Adventures in Mobile Marketing

Data Appends: Why I’m Not a Fan

So the general idea is that you have a customer database, and you feel it’s inadequate so you go to one of these companies and send them info, and they match it and send it back to you. Sometimes you get these cute scores and nicknames based on zip code, like mine, “Bohemian Mix.” I’m supposed to have an Audi, read the New Yorker, etc. None of that is true.

Managers who decide to buy data appends are crying out in desperation for insights into certain hidden segments of their database. What they really need is an analytical tool to help them dive into their own data. Acquired data is not going to tell them anything useful. Instead, they have a lot of information, they just don’t have the tools to get to it.

Three main reasons why I avoid them at all costs- is that they require you to submit data which they then add to their databases and sell the findings to other customers (anonymous-ly, but still). More importantly, there is no visibility into the logic that they use to determine models and segmentation, and neither are the sources. Also, it’s largely without consumer permission.

But companies have permission from their customers- from interactions. If the companies just take the time and effort to dive into their own data, they can find out trends and behaviors far more significant and relevant than those provided by these vendors.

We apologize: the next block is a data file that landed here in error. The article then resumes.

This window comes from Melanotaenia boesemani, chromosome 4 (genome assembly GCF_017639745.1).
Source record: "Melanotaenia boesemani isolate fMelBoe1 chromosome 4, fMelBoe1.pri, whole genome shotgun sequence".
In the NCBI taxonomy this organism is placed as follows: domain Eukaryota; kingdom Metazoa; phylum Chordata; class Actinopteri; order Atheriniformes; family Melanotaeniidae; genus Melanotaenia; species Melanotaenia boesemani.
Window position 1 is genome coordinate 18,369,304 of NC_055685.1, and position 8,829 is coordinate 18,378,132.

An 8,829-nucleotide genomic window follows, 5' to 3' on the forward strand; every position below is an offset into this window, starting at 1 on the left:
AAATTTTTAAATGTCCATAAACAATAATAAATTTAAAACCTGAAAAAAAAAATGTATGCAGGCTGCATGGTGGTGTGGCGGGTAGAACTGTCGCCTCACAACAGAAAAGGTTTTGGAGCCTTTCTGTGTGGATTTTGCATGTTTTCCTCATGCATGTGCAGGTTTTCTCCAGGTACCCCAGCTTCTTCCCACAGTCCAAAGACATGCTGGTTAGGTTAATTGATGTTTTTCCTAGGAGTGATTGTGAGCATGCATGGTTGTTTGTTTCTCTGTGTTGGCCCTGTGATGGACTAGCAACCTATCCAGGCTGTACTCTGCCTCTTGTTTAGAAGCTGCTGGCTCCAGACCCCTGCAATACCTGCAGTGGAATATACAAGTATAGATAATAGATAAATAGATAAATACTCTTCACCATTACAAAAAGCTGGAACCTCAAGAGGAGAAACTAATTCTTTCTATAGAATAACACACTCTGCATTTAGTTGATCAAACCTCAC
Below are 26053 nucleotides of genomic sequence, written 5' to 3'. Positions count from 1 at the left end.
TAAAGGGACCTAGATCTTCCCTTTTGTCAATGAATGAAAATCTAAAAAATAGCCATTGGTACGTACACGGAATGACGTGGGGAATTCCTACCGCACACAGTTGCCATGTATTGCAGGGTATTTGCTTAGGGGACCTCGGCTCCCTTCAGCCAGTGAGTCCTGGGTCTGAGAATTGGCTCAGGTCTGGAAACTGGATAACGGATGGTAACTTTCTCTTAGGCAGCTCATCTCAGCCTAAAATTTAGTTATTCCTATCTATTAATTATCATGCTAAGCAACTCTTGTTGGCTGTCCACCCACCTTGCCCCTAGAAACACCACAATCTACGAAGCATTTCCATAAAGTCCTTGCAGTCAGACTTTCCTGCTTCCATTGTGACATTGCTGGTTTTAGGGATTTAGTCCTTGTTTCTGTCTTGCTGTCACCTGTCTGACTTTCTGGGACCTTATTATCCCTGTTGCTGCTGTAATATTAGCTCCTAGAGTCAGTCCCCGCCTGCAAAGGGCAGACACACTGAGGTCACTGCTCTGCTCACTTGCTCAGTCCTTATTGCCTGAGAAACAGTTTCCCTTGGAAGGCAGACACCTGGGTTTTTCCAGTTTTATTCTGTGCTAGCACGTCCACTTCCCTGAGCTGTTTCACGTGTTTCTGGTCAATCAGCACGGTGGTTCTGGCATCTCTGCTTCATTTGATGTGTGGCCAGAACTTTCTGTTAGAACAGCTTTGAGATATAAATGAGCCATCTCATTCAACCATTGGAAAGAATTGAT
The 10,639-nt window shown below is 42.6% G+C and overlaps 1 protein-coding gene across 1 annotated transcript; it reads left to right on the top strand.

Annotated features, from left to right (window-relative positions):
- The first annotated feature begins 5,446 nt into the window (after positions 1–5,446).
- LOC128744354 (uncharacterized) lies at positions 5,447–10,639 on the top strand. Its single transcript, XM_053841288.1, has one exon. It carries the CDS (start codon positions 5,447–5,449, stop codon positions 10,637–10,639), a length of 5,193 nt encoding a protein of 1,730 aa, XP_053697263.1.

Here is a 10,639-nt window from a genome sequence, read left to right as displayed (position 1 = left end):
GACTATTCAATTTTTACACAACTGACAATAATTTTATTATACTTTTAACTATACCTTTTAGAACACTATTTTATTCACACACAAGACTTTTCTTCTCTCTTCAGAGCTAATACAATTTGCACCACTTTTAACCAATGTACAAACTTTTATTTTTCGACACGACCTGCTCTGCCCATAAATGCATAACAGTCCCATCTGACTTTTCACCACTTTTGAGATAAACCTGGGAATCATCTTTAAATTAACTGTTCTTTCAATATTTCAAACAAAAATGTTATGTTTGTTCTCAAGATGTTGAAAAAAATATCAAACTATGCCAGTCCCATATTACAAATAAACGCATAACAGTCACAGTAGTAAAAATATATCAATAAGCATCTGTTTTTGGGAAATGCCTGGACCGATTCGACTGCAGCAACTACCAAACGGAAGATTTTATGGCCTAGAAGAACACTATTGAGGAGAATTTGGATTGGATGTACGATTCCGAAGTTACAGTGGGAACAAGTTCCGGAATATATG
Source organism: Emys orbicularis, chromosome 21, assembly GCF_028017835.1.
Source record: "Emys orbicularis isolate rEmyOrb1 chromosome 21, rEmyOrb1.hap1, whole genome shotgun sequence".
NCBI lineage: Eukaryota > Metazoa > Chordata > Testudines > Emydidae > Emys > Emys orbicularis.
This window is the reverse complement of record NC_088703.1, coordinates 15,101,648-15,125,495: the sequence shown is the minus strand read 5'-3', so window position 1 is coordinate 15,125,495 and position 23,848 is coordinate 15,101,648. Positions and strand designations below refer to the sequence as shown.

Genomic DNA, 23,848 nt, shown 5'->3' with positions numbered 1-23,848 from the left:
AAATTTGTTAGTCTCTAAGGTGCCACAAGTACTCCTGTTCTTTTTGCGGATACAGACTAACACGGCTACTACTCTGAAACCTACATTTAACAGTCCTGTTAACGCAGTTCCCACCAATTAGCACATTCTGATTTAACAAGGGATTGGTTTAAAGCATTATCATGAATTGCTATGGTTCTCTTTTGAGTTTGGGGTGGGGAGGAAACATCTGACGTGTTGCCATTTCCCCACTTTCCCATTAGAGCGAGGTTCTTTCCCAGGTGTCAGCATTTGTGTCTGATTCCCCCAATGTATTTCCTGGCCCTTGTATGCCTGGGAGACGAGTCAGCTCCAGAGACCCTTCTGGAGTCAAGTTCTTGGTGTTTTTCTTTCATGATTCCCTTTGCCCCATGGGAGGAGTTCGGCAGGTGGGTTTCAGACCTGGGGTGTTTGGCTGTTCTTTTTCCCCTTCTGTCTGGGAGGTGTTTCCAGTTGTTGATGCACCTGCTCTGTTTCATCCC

Try it at home- as I’ve done on numerous occasions to prove the uselessness of these farms- randomly split a list into a control, and two test groups. In group A, further segment using your own behavioral thresholds, in group B, apply the relevant data farm’d segments (i.e. “Bohemian Mix,” “Digerati,” etc.). Give the control group a randomly pruned list of the same size. My experience, doing this on various campaigns over a year, was that data farm segments provided less or no lift than internally derived findings on purchase history, interactions, and past campaign behavior logic, to name a few.

I believe the savvy email marketer has to recognize (and avoid) their own bias, rely on previous findings from tests and analysis, and continue to test and model to create an ongoing, maturing view of the customer. Quick fixes like data appends simply muddy the waters, and worse, substantiate assumptions about the customers without data, testing, and findings behind it. Their sources are too diffuse, and the wins aren’t big enough.

Another issue for me is that to use the appends you must provide them with data- this in turn creates the very product they are selling back to you. Repackaging data and forwarding it on is unethical in my view, a disservice to the consumer, and costly.

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Written on Tuesday, 12. August 2008 at 11:53 In the category CRM, data analysis, vendors. Follow the comments via RSS here: RSS-Feed. Read the Comments. Trackbacks- Trackback on this post. Share on FriendFeed

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2 Comments »

  1. Great post

    Comment: career counselling – 26. August 2010 @ 6:23 am

  2. What if you have a list of prospects, with only the company name and address? Is there a good site that you could recommend to append data? I am looking in the non-profit vertical.

    Comment: Bill – 15. March 2011 @ 11:55 am

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